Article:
10 illustrations, 1 table, index
The notion of possible worlds has played a decisive role in postclassical narratology by awakening interest in the nature of fictionality and in emphasizing the notion of world as a source of aesthetic experience in narrative texts. As a theory concerned with the opposition between the actual world that we belong to and possible worlds created by the imagination, possible worlds theory has made significant contributions to narratology.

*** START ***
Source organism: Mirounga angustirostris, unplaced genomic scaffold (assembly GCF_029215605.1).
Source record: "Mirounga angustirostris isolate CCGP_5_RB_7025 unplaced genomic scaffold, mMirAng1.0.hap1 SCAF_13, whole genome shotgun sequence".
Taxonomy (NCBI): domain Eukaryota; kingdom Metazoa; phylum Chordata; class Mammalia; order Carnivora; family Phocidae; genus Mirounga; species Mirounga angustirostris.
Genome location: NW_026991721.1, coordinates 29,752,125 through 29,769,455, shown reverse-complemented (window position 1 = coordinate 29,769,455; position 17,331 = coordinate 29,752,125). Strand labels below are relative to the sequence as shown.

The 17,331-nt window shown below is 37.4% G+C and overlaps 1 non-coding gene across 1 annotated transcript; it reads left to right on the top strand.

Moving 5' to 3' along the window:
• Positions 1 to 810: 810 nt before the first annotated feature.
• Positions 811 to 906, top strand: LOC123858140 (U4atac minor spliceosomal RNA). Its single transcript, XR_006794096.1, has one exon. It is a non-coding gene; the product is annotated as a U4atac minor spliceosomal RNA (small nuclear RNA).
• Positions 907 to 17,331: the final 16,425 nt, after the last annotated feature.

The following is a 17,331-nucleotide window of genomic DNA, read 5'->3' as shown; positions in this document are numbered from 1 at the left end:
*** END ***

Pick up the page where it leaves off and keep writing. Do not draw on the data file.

Possible Worlds Theory and Contemporary Narratology updates the field of possible worlds theory and postclassical narratology by developing this theoretical framework further and applying it to a range of contemporary literary narratives. This volume systematically outlines the theoretical underpinnings of the possible worlds approach, provides updated methods for analyzing fictional narrative, and profiles those methods via the analysis of a range of different texts, including contemporary fiction, digital fiction, video games, graphic novels, historical narratives, and dramatic texts. Through the variety of its contributions, including those by three originators of the subject area—Lubomír Doležel, Thomas Pavel, and Marie-Laure Ryan—Possible Worlds Theory and Contemporary Narratology demonstrates the vitality and versatility of one of the most vibrant strands of contemporary narrative theory.